This lick demonstrates another commonly played minor bebop scale lick pattern, this time demonstrated over the II chord, D-7. There is also a dominant 7b9 arpeggio in the second bar which is a used device by jazz musicians. The lick also resolves nicely to E, the third of the C major 7th chord using enclosures, and finally the root which gives the line a clear ending. The enclosure technique used on the E natural in the last bar is the 1 above, 2 below enclosure pattern.

3-9 Arpeggio V-I Lick


Playing on the 9th of chords produces a sweet and effective sound that is used by jazz guitarists. The beginning of this lick starts with a 3-9 arpeggio which is also a descending B-7b5 arpeggio. The last note at the end of bar 1 which is F# provides a nice hint of the bebop scale before resolving. To learn more about how to use 3-9 arpeggios click the following link to view an article on my site which explains them: http://jamieholroydguitar.com/chordsubstitution-vs-chord-superimposition The reason the F# works against the G7 chord is because its on the off beat of the bar. If the major 7th which is F# in the case of G, was on a down beat it might not sound as pleasing.

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Tritone Substitution V-I Lick


This lick demonstrates a common technique used by jazz musicians called tritone substitution. To learn about what tritone substitution is and how to use it follow this link: http://jamieholroydguitar.com/how-to-get-altered-sounds-using-tritonesubstitution The lick begins on F, the 7th of the G7, and then moves to the Eb, which is the b13 of the G7. The b13 adds some nice crunch to the line; notice again that this spicier interval is on the off beat. The tritone sub Db7 is more noticeable is the second half of the first bar due to the B (b7th), Ab (5th) and F (3rd). Finally the third of the I chord, E is approached by a scale step above, F.

Whole-Tone Scale Lick


Now that we have got some solid language over common chord progressions down, lets check out some different pattern based licks to add some variety to our language. One symmetrical scale that is often used by guitarists but forgotten in the practice room is the whole-tone scale. You only need to know the whole-tone scale in two keys a half-step apart to be able to use it over any chord, because the notes repeat themselves. This lick uses G, F, Eb, and Db augmented triads found within the scale.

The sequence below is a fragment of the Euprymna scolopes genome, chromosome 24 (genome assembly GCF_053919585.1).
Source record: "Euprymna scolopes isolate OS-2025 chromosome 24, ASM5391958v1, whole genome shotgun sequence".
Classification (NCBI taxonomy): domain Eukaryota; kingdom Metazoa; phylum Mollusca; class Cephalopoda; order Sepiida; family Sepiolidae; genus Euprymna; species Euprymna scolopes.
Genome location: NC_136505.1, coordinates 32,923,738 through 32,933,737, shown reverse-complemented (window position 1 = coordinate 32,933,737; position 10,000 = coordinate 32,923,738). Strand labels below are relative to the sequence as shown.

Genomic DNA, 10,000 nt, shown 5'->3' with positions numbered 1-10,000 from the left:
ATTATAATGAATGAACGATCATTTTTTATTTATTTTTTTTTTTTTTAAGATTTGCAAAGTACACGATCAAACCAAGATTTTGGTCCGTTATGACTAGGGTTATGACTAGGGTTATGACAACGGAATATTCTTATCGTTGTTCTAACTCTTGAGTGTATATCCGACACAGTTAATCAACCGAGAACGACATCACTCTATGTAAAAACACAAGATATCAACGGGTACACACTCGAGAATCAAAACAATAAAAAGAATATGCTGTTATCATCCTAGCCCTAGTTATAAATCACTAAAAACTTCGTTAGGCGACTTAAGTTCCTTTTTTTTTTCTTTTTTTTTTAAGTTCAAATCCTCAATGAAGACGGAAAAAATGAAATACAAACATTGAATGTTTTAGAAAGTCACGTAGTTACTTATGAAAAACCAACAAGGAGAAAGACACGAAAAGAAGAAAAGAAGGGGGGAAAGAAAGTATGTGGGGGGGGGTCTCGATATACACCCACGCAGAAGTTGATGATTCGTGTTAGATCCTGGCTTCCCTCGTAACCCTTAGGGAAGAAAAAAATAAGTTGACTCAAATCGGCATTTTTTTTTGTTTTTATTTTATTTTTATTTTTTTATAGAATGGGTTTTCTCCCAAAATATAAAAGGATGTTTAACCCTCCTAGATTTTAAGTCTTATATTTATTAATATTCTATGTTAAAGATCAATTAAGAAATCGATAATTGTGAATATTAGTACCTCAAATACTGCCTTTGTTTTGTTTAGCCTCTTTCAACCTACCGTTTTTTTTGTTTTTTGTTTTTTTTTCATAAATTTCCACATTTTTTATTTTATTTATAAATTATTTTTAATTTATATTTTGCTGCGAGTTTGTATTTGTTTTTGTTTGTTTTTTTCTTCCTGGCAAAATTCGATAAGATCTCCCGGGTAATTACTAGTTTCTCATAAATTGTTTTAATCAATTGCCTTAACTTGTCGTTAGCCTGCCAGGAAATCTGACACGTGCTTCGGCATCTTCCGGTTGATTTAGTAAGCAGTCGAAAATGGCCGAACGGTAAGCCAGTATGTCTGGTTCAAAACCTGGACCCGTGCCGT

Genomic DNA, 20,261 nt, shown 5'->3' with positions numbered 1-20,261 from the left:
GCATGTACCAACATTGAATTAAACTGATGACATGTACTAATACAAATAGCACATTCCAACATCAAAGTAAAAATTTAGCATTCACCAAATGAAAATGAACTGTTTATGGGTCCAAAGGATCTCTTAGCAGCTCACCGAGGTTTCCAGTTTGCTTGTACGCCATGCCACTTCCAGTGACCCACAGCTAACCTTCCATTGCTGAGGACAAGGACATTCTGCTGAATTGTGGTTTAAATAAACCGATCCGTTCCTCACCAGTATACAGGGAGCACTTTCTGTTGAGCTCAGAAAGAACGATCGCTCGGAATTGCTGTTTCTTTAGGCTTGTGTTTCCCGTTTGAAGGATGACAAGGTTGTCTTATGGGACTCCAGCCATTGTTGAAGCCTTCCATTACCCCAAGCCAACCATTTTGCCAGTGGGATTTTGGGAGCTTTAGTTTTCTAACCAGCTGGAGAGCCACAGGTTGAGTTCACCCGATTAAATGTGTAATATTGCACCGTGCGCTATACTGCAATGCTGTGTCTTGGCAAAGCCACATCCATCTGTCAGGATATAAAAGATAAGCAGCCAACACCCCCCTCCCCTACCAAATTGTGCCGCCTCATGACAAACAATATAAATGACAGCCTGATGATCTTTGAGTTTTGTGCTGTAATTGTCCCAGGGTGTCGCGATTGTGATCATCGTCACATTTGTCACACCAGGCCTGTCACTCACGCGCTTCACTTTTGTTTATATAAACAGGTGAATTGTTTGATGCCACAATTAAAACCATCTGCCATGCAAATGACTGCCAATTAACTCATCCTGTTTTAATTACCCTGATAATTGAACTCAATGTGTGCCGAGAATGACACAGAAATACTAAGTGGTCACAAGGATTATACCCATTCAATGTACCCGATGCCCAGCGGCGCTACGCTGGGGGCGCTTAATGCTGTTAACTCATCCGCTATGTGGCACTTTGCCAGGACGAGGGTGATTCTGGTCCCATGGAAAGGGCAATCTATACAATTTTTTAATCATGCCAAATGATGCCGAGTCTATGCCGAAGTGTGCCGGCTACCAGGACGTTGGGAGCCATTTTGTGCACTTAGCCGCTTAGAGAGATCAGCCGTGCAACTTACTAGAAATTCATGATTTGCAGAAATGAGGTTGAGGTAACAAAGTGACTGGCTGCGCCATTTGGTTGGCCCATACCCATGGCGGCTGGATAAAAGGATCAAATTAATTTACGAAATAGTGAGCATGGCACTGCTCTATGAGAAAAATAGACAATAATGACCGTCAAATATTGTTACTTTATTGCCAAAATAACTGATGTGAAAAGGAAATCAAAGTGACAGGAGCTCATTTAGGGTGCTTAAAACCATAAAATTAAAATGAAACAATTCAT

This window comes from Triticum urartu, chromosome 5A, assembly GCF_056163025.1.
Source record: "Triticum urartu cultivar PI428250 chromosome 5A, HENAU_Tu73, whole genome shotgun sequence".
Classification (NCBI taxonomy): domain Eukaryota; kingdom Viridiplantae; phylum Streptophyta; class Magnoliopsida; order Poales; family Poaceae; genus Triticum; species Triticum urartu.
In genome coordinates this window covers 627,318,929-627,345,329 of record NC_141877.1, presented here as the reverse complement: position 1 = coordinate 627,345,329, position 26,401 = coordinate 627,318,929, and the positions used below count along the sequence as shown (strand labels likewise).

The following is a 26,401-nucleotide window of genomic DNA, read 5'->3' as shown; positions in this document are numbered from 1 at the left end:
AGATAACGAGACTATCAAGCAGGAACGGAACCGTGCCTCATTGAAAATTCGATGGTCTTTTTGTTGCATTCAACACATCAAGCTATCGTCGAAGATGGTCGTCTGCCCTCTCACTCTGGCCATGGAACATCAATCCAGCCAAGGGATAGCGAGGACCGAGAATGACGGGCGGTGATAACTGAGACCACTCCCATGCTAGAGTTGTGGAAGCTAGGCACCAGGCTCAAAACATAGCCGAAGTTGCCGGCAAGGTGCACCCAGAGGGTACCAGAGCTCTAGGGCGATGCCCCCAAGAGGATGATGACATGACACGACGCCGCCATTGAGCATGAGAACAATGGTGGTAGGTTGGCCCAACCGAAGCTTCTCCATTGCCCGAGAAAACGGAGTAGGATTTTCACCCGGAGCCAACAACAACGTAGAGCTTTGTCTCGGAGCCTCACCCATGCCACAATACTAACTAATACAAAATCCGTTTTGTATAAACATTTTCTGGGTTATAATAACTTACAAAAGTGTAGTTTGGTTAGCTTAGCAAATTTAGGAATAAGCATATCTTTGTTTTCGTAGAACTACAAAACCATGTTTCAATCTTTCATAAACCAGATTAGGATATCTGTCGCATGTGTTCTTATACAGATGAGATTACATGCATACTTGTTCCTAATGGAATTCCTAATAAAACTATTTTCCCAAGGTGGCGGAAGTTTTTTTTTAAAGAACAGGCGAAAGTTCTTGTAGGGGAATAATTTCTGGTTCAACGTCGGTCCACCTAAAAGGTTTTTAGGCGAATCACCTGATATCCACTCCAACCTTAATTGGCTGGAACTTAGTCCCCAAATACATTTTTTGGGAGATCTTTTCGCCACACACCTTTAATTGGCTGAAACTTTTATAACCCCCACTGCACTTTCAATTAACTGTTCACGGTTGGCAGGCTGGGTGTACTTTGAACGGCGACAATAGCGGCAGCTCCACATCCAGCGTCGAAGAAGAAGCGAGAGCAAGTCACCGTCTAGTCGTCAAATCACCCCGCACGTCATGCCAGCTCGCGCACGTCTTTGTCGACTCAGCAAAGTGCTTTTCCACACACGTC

Not only will the lick work over a G7, but also over A7, B7, Db7, Eb7, and F7. The constant triplets give the line a nice bouncy feel, and the way it lays on the fretboard makes for a great sweep-picking exercise. This line is ideal for altered chords that are resolving so it can be easily applied to II-V-I situations.

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Tritone Triplet Lick


Our next pattern lick uses two triads that are a b5 or tritone apart which in this example are A7 and Eb. A7 is the chord in content and Eb is the tritone substation of A7. Each triad starts on the root so its not too tricky to visualize on the fretboard. The triplets give the lick a nice bouncy feel, but make it technically tougher to play at faster tunes, but it works great on ballads and medium tempo tunes. Just remember that you might have to change the rhythmic values if you are using at different tempos.

Joe Pass I VI II V Lick


Besides being a great solo jazz guitarist, Joe Pass was also a great single line improviser and had a ton of great language. This lick demonstrates how Joe would solo over a I VI II V progression by treating the V chord which is in this case, G7 as a #Io, a very common substitution used in jazz. This substitution provides great voice leading from the I chord, Bb major 7 to the #I chord because there is only one note difference in the triads, the root, which highlighted in this lick. To learn more about the I VI II V and the various substitutions and superimpositions follow this link: http://jamieholroydguitar.com/10-must-know-i-iv-ii-v-substitutions To learn more about soloing over the rhythm changes progression follow this link: http://jamieholroydguitar.com/rhythm-changes-soloing-guide-part-1-two-approaches

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How to Practice Licks


Like anything you learn on guitar you must practice licks in the right way so that they can be internalized and you can use them in your own way without even thing about them. Heres a few ways that I teach my students to practice new licks so that they get the most benefit from them Work each lick out so you can play over the 4 different chord types: http://jamieholroydguitar.com/how-to-play-one-lick-over-four-chords Apply the lick to all the tunes you are currently working on http://jamieholroydguitar.com/5-effective-ways-to-learn-a-jazz-standard Try displacing licks by eight notes and quarter notes across the bar to work on rhythmic variety Piece different part of licks together to form new ones: http://jamieholroydguitar.com/double-your-jazz-vocabulary-by-100-withoutlearning-a-new-lick Create motifs from each lick by using small fragments instead of the full lick Practice each lick in all 12 keys and in different positions across the guitar neck

Recommended eBooks for Further Study


30 Days to Better Jazz Guitar Comping: http://tinyurl.com/cf66zy9 30 Days to Better Jazz Guitar: http://tinyurl.com/bub3jeb Modern Time: http://tinyurl.com/brjfr8o Building Bebop Guitar Vocabulary: http://tinyurl.com/c26y69v